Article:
Reps. John Lewis (D-GA), a senior member of the House Ways & Means Committee; David Scott (D-GA), a senior member of the Financial Services Committee; John Conyers, Jr.
Today, Rep. John Lewis introduced this resolution honoring the dedication of the National Museum of African American History and Culture. The text of the resolution is attached. He made this statement upon introduction of the legislation:
Rep. Lewis made the following speech on the House floor today after previous remarks made by Minority Leader Nancy Pelosi (D-CA) and other colleagues to encourage the Speaker of the House to bring gun control legislation to the floor. After Lewis’s speech, he asked his colleagues to join him in the well of the House. Ten members and Lewis stood quietly in the well. He was joined by Reps.
"On August 6, 1965--51 years ago--I was looking over the shoulder of President Lyndon Johnson as he signed the Voting Rights Act (VRA) of 1965 into law. It was a crowning moment in the struggle for human dignity in this country that opened access to the ballot box for millions of Americans.
In advance of Nelson Mandela International Day and in response to recent violence, Congressman Lewis introduced a revised and updated version of the Securing American Families by Educating and Training You (SAFETY) through Nonviolence Act and the Gandhi-King Scholarly Exchange Initiative Act.
Rep. John Lewis made this statement on the House floor to question the adjournment of the House when pressing matters of national interest still need to be worked on by Members of Congress:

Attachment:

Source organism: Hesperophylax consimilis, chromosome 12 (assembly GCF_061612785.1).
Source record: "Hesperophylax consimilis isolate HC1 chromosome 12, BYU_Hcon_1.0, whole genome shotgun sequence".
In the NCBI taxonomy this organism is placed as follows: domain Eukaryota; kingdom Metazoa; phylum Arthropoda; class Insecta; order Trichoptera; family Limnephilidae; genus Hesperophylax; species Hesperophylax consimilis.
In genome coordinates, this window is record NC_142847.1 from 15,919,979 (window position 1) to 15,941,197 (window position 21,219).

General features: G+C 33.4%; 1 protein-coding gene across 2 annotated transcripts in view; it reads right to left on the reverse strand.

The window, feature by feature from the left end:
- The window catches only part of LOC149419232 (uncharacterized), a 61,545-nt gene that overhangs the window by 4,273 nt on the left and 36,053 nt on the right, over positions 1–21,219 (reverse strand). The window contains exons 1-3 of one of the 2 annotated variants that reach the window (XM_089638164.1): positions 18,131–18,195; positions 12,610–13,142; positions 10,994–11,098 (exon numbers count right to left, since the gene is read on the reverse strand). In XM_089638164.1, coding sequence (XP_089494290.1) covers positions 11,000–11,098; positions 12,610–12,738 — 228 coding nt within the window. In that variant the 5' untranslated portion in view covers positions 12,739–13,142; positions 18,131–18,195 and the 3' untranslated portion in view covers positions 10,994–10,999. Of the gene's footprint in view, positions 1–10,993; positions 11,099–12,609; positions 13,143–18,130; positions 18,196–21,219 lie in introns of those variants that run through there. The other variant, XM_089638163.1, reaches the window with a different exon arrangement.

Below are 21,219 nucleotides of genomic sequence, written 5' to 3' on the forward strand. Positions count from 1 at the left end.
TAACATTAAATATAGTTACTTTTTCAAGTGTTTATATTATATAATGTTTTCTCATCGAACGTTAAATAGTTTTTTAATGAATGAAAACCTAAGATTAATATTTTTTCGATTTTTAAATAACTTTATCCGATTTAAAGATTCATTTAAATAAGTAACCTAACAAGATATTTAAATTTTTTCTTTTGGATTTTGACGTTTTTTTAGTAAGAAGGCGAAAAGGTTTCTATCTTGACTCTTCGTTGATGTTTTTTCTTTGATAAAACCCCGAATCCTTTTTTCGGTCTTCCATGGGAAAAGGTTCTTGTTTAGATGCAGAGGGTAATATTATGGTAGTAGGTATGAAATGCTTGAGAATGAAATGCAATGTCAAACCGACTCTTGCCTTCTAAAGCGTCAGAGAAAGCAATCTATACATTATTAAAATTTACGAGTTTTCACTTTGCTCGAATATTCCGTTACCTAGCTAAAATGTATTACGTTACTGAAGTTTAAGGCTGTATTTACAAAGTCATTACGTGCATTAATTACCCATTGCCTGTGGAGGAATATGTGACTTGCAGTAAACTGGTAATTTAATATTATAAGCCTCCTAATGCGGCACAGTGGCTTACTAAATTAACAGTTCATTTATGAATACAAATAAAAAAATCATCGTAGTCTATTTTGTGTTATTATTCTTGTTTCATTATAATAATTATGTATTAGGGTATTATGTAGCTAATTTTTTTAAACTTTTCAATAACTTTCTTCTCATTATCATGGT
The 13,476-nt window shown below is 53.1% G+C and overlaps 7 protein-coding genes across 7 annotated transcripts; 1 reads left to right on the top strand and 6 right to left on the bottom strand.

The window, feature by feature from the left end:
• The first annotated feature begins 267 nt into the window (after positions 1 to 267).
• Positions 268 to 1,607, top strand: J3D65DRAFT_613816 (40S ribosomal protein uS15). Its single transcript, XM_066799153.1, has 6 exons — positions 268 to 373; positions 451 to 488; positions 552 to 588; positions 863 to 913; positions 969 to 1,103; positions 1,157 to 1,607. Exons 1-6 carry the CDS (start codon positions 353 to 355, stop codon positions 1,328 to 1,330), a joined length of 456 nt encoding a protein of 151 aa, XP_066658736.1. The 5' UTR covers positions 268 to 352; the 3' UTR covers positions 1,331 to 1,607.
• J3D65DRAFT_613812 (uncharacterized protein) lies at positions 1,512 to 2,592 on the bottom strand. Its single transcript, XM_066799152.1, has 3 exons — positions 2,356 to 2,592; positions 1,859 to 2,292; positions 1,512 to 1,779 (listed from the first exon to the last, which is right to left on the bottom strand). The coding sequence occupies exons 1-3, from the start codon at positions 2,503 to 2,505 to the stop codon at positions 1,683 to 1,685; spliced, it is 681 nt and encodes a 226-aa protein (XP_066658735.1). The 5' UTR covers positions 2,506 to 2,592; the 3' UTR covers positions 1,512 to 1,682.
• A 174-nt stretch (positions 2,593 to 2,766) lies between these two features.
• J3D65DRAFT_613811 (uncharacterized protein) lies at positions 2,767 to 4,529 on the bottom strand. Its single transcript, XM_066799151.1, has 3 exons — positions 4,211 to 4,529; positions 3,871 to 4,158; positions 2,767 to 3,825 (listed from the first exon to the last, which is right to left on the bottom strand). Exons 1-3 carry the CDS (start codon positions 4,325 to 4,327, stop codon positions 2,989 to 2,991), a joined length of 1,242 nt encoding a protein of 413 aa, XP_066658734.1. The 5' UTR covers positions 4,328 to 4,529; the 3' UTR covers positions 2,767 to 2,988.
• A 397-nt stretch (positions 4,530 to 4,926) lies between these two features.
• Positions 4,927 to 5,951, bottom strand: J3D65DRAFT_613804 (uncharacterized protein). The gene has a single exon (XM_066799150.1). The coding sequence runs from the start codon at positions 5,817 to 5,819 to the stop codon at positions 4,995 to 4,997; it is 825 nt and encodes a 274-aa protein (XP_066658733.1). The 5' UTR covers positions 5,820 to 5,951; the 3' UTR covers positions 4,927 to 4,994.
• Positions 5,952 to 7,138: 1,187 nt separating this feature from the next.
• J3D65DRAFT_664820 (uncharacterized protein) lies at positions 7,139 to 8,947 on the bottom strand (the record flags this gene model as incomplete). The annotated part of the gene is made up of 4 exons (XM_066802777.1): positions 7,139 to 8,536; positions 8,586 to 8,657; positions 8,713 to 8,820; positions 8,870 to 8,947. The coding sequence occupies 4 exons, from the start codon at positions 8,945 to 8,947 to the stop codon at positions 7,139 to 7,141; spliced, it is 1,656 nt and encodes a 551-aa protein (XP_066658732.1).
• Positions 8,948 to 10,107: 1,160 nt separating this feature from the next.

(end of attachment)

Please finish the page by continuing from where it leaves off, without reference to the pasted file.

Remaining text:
Today, Rep. John Lewis made comments about the series of shootings American communities have faced in recent days, including the horrific murder of police officers in Dallas. This statement is based on the comments he made during a Congressional Black Caucus press conference today.
Like so many Americans, I had a chance to view the murder of Alton Sterling on video. I am not an expert, but to me, it looked like an execution. I cannot understand why any citizen who is complying with police commands should need to fear for his life and then be murdered. The lives of his wife and children are shattered. How can they ever be repaired?
“The world community has lost a giant—one of the most dedicated, committed champions of human rights it has ever known. He transmuted his survival of the worst horrors of the Holocaust in the Auschwitz and Buchenwald camps to become a gifted, poetic voice that called for the liberation of all human kind.